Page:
A Meme's Eye View of Speech-Language Pathology In this article, the reason why certain terms, labels, and ideas prevail, whereas others fail to gain acceptance, will be considered. Borrowing the concept of "meme" from the study of evolution of ideas, it will be clear why language-based and phonological disorders have less widespread appeal than, for example, auditory ... Article
Article  |   April 2004
A Meme's Eye View of Speech-Language Pathology
 
Author Notes
  • Corresponding author: e-mail: akamhi@niu.edu
  • © American Speech-Language-Hearing Association
Article Information
Speech, Voice & Prosodic Disorders
Article   |   April 2004
A Meme's Eye View of Speech-Language Pathology
Language, Speech, and Hearing Services in Schools, April 2004, Vol. 35, 105-111. doi:10.1044/0161-1461(2004/012)
History: Received September 11, 2003 , Accepted October 21, 2003
 
Language, Speech, and Hearing Services in Schools, April 2004, Vol. 35, 105-111. doi:10.1044/0161-1461(2004/012)
History: Received September 11, 2003; Accepted October 21, 2003
Web of Science® Times Cited: 24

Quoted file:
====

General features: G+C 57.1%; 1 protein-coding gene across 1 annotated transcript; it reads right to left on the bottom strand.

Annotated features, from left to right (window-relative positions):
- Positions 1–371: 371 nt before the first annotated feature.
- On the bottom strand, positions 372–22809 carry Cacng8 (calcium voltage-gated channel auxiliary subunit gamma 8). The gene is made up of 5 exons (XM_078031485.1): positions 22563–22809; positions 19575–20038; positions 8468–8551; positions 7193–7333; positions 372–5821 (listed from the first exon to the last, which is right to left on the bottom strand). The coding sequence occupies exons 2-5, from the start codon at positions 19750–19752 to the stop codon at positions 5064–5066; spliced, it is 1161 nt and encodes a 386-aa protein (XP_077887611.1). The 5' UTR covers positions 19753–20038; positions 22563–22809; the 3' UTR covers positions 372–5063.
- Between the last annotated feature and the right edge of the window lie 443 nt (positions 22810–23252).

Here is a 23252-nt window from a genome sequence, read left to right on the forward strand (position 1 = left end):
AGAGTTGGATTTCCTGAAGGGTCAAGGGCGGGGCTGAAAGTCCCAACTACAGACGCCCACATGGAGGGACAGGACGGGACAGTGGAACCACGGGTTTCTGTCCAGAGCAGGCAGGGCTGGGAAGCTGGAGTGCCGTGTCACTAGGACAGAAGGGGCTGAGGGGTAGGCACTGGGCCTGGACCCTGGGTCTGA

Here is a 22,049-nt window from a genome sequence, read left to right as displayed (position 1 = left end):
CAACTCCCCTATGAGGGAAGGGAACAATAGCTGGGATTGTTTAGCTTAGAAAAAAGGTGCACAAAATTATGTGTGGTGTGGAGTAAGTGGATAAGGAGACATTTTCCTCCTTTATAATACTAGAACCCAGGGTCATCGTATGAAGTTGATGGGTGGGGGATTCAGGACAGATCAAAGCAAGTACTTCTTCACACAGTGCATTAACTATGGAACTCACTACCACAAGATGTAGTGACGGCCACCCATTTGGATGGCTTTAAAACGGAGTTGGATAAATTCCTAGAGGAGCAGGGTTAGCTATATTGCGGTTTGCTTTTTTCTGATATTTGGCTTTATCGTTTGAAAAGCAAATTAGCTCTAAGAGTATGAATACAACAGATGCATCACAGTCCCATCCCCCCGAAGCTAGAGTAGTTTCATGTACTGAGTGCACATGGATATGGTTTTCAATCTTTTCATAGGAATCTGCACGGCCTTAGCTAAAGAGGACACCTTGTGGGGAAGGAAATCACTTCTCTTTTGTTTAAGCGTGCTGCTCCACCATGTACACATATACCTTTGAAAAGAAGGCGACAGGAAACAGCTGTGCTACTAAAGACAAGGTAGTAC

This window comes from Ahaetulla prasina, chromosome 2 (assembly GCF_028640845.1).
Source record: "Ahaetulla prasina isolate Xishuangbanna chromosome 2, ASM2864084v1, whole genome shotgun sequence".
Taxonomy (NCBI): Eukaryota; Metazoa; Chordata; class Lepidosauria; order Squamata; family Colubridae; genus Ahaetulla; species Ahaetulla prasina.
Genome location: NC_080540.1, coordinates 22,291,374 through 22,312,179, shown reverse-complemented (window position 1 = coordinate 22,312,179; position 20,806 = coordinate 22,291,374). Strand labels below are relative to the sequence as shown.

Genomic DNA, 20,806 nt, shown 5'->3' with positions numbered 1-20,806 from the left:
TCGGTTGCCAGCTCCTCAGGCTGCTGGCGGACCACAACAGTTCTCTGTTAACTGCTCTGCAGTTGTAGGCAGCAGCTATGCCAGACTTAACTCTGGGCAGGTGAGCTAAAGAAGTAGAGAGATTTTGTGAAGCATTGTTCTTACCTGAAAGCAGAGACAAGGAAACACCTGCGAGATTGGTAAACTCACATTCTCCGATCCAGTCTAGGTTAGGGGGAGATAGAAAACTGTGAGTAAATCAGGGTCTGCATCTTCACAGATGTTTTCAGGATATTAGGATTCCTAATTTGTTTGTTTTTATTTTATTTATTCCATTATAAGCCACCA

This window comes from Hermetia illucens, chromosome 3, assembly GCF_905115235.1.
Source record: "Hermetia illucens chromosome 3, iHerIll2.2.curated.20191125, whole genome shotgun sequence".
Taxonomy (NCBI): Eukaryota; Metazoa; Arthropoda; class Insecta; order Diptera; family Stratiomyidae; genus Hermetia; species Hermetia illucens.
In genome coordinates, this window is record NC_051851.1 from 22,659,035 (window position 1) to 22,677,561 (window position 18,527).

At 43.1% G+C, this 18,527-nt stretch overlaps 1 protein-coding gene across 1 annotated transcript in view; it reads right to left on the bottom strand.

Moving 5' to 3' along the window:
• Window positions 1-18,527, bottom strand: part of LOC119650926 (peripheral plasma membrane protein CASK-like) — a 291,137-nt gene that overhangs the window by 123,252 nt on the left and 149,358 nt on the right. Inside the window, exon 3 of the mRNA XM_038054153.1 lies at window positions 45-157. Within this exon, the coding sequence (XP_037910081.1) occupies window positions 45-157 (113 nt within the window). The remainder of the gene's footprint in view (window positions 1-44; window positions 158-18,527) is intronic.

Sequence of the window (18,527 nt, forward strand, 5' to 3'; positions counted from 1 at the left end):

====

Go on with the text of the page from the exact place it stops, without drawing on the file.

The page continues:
In this article, the reason why certain terms, labels, and ideas prevail, whereas others fail to gain acceptance, will be considered. Borrowing the concept of "meme" from the study of evolution of ideas, it will be clear why language-based and phonological disorders have less widespread appeal than, for example, auditory processing and sensory integration disorders. Discussion will also center on why most speech-language pathologists refer to themselves as speech therapists or speech pathologists, and why it is more desirable to have dyslexia than to have a reading disability. In a meme's eye view, science and logic do not always win out because selection favors ideas (memes) that are easy to understand, remember, and copy. An unfortunate consequence of these selection forces is that successful memes typically provide superficially plausible answers for complex questions.

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